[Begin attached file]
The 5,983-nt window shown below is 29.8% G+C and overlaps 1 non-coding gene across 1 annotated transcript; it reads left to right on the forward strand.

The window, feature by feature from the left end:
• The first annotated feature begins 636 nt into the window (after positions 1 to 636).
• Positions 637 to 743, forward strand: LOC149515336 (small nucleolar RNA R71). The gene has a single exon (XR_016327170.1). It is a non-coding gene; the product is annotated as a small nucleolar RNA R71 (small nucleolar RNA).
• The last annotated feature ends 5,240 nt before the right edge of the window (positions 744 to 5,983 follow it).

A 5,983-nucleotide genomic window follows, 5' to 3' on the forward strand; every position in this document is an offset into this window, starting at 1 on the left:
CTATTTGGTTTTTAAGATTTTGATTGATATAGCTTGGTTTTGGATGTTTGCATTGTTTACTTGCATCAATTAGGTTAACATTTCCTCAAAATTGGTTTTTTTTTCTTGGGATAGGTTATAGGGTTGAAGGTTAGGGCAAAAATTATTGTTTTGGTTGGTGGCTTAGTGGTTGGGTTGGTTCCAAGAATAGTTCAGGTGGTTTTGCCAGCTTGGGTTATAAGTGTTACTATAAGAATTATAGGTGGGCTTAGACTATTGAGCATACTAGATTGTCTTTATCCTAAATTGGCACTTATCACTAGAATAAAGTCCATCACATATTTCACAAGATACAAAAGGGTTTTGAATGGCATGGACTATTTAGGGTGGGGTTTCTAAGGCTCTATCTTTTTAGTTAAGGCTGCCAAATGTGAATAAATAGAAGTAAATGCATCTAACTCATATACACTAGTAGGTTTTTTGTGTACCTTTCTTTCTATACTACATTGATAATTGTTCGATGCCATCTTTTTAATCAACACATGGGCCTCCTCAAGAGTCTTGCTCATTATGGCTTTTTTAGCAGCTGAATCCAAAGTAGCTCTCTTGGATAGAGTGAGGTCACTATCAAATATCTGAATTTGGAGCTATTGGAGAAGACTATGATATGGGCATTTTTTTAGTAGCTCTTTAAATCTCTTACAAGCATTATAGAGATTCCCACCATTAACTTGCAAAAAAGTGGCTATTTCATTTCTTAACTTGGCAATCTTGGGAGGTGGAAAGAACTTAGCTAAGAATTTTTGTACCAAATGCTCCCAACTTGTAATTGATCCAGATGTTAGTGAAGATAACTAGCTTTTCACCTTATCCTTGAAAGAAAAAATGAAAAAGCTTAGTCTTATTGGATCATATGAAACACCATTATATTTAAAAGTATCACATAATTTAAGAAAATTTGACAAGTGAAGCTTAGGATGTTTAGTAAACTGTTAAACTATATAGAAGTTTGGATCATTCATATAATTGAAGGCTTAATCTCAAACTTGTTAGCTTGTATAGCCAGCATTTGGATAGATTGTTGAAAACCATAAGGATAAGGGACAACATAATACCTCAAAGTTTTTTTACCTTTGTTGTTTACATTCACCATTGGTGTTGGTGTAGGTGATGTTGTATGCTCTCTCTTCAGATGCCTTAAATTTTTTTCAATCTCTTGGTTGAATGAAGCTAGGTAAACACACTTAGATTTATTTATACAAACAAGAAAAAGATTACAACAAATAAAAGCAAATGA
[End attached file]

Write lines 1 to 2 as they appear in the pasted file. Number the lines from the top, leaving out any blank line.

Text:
The 5,983-nt window shown below is 29.8% G+C and overlaps 1 non-coding gene across 1 annotated transcript; it reads left to right on the forward strand.

The window, feature by feature from the left end: